Submitted to: Transactions of the ASAE
Publication Type: Peer Reviewed Journal
Publication Acceptance Date: 10/18/2001
Publication Date: N/A
Citation: Interpretive Summary: The fundamental properties of grain kernels and seeds of other crops are important in understanding many phenomena associated with grain and seed handling and processing and the design of equipment for planting or seeding, harvesting and cleaning, and drying and conditioning. Certain physical properties of grain and seed have long been used as indicators of product quality. Moisture content is important in determining storability and maintenance of quality. Test weight, the bulk density determined under prescribed conditions, can indicate the degree of kernel filling during growth or the presence of shriveled kernels and is therefore an indicator of quality. Grain yields are generally determined by use of standard test weights established for each commodity, so adjustments must be made for low test weights, and prices are usually adjusted both for test weights and moisture contents outside of desired ranges. Dimensions of seeds of more than twenty different kinds and types of grain and other crops were determined, and moisture content, test weight, and individual kernel and seed weights and volumes were also determined. Seed densities, weight per unit volume, were also obtained. Collectively, these data supplement the limited kernel and seed data currently available in the literature for reference. A new technique was developed for determining seed volume and density from simple dimension measurements and weight of a seed of these twenty kinds. The new data will be helpful in research on improving certain phases of agricultural production and product processing for food, thus helping farmers and consumers as well.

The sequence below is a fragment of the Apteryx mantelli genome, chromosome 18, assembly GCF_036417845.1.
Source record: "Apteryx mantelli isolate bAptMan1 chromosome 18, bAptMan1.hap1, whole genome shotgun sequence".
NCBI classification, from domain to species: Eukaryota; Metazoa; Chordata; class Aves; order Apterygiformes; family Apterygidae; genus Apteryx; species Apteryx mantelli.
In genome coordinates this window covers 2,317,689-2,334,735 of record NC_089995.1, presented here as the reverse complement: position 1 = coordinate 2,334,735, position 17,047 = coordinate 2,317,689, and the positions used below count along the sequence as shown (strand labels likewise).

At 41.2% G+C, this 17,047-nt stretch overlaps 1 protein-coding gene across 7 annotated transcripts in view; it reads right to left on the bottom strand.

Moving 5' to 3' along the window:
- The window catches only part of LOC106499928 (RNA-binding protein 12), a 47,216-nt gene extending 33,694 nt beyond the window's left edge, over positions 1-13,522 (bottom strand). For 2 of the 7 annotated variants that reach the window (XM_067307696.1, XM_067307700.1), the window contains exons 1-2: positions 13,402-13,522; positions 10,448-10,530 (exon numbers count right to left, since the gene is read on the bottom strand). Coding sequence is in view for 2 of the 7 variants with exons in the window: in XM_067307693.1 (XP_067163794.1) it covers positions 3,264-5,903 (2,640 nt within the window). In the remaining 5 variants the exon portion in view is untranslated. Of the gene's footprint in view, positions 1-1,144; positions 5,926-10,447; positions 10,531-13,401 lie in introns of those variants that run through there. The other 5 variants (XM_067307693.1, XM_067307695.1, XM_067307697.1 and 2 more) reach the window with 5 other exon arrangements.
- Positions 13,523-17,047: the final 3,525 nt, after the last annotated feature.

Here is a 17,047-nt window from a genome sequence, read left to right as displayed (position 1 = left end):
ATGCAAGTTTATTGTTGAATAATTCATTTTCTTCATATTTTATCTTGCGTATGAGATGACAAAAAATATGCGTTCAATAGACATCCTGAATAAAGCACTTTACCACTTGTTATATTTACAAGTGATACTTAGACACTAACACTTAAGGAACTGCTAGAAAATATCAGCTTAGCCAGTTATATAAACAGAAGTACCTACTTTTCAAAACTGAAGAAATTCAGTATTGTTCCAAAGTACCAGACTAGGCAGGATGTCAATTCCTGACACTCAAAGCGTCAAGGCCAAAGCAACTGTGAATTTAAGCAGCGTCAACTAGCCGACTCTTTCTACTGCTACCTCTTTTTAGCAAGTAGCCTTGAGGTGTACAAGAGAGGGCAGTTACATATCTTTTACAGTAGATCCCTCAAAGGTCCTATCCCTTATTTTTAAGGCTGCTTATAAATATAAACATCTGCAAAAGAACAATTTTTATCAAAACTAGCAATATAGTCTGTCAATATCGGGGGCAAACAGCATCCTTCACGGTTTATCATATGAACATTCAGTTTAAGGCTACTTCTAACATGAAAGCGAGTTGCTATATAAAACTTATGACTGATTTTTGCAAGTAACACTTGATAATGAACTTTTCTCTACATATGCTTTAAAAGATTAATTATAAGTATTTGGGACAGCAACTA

Technical Abstract: Dimensions of seeds of more than twenty different kinds and types of grain and other crops were determined by caliper measurements. Individual kernel and seed weights were obtained, and mean volumes were determined by air-comparison pycnometer measurements for use in determining kernel and seed densities. Test weight (bulk density) measurements were also taken and moisture contents were determined by standard tests. Collectively, these data supplement the limited kernel and seed data currently available in the literature for reference. The product of the three orthogonal dimensions (length, width and thickness) was calculated for each kind of seed. A volume coefficient was determined as the ratio of the measured mean volume to the orthogonal-dimension product. The volume coefficients are useful in estimating seed volume from seed dimensional data. With use of the volume coefficient, seed density can be estimated for a particular kind of seed from seed weight and dimensions.